The state Court of Appeals says Memphis Public Library photo IDs can be used to vote.
“The Memphis library photographic identification card is acceptable under the law as sufficient proof of identification for voting,” the ruling read.
The City of Memphis sued the state over a law that requires citizens show a photo ID at the polls. The appeals court upheld that state law today, but reversed an earlier court ruling that said the library-issued photo IDs weren’t acceptable for voting.
“Both sides got something here,” said Senior Reporter for the Memphis Daily News Bill Dries.
According to the Brennan Center For Justice, Tennessee is one of 14 states to pass restrictive voting laws that could impact the November 6 election. A Republican-controlled state legislature passed the law requiring voters show photo IDs at the polls in 2011 and a Republican governor signed it into law. Memphis Mayor AC Wharton, a Democrat, sued on behalf of two women who tried to vote with library cards.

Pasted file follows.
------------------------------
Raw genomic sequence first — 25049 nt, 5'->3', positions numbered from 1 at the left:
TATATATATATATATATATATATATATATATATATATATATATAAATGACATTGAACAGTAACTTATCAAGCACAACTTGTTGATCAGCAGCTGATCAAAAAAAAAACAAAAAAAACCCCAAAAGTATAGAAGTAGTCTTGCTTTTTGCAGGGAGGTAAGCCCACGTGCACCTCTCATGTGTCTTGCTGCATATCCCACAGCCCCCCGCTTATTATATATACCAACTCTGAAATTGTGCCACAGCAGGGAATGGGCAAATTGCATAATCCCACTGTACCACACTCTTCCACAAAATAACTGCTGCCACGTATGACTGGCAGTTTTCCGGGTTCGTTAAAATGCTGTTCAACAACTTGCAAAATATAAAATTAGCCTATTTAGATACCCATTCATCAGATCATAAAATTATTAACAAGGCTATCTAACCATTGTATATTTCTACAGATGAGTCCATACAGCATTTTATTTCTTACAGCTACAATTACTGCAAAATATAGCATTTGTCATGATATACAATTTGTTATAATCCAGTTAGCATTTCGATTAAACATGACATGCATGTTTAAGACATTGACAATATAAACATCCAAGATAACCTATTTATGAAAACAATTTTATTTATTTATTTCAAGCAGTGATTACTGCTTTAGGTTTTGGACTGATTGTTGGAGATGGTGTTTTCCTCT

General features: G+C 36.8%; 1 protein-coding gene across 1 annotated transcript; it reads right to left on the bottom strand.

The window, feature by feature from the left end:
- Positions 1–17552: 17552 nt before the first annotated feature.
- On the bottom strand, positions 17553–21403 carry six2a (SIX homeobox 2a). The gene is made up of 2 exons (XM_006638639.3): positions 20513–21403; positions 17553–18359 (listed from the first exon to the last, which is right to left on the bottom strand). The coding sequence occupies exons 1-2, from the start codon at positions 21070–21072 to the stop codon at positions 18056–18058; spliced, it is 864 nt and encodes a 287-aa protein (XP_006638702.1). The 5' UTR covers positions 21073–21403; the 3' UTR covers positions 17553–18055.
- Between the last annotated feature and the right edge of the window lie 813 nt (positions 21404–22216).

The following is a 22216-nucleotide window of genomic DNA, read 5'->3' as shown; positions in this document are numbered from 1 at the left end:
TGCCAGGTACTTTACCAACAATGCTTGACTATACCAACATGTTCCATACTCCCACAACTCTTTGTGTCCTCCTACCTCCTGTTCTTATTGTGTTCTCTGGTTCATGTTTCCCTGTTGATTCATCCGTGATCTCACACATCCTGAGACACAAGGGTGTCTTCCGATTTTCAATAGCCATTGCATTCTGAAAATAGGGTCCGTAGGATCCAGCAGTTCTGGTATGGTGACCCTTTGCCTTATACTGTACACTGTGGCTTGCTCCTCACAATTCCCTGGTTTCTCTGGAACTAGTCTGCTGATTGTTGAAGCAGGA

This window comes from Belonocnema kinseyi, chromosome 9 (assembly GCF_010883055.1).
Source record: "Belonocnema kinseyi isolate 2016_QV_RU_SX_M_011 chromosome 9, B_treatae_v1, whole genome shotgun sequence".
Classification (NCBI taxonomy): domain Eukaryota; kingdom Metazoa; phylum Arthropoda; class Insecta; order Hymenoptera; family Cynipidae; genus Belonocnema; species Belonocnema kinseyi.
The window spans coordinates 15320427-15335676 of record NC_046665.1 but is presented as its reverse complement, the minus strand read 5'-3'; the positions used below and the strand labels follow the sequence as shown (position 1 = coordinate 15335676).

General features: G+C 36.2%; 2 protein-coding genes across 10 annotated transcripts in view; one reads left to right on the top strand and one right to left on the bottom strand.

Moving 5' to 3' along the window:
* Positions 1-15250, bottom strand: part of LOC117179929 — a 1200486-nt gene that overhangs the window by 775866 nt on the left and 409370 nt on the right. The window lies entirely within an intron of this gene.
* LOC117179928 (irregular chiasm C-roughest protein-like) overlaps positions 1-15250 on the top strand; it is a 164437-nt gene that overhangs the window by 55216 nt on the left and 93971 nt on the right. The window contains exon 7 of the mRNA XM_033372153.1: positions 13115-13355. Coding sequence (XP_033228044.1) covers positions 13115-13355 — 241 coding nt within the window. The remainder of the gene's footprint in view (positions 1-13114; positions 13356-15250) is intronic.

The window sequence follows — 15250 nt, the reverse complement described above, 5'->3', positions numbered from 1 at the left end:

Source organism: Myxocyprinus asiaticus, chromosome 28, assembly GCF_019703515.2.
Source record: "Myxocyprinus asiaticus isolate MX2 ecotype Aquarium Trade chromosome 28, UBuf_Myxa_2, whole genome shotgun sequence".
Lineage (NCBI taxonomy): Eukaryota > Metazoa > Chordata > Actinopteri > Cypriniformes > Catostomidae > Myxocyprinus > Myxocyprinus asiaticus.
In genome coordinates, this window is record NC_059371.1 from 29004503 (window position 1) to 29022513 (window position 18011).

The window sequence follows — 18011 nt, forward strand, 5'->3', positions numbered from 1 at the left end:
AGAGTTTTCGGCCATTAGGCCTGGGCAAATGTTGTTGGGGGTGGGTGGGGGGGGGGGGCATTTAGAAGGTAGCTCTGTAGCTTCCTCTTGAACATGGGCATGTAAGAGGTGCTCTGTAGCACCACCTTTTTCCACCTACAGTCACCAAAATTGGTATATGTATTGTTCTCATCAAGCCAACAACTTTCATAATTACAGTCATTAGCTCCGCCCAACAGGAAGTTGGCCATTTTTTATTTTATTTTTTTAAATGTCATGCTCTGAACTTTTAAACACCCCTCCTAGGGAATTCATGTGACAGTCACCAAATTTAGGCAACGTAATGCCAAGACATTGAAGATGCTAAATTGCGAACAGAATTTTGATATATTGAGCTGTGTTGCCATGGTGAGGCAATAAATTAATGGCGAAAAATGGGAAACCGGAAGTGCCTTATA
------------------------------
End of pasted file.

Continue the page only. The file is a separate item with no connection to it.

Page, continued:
“You can’t deny that this has been a partisan issue,” Dries said, but he pointed out that there is one element that makes Tennessee different from other states that have passed similar laws: a 2005 special election for a Shelby County state senate seat in which dead people voted.
“The Tennessee discussion of this particular law was one that had specific instances of voter fraud,” Dries said.
There could still be an appeal to the Tennessee Supreme Court by either the state or the City of Memphis, “we’ll see who decides to appeal,” Dries said.